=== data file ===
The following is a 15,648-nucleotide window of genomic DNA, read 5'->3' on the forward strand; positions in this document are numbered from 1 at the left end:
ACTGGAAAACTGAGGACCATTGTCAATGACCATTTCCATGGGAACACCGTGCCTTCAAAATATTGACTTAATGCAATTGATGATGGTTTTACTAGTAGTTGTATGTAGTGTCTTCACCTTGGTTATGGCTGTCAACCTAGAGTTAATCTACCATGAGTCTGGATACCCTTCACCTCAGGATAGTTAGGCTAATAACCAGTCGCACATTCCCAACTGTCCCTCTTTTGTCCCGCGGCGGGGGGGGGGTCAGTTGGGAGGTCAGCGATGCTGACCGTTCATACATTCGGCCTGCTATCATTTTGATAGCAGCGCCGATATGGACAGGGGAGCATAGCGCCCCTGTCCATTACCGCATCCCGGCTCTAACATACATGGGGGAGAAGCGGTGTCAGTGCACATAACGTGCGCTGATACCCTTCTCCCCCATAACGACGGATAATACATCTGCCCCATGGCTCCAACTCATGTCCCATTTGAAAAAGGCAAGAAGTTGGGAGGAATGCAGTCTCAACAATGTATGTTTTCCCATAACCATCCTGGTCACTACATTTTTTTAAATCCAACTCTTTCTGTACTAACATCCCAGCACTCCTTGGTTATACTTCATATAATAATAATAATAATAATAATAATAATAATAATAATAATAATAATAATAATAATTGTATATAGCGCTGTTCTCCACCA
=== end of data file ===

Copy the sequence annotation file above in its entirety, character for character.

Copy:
The following is a 15,648-nucleotide window of genomic DNA, read 5'->3' on the forward strand; positions in this document are numbered from 1 at the left end:
ACTGGAAAACTGAGGACCATTGTCAATGACCATTTCCATGGGAACACCGTGCCTTCAAAATATTGACTTAATGCAATTGATGATGGTTTTACTAGTAGTTGTATGTAGTGTCTTCACCTTGGTTATGGCTGTCAACCTAGAGTTAATCTACCATGAGTCTGGATACCCTTCACCTCAGGATAGTTAGGCTAATAACCAGTCGCACATTCCCAACTGTCCCTCTTTTGTCCCGCGGCGGGGGGGGGGTCAGTTGGGAGGTCAGCGATGCTGACCGTTCATACATTCGGCCTGCTATCATTTTGATAGCAGCGCCGATATGGACAGGGGAGCATAGCGCCCCTGTCCATTACCGCATCCCGGCTCTAACATACATGGGGGAGAAGCGGTGTCAGTGCACATAACGTGCGCTGATACCCTTCTCCCCCATAACGACGGATAATACATCTGCCCCATGGCTCCAACTCATGTCCCATTTGAAAAAGGCAAGAAGTTGGGAGGAATGCAGTCTCAACAATGTATGTTTTCCCATAACCATCCTGGTCACTACATTTTTTTAAATCCAACTCTTTCTGTACTAACATCCCAGCACTCCTTGGTTATACTTCATATAATAATAATAATAATAATAATAATAATAATAATAATAATAATAATAATAATAATTGTATATAGCGCTGTTCTCCACCA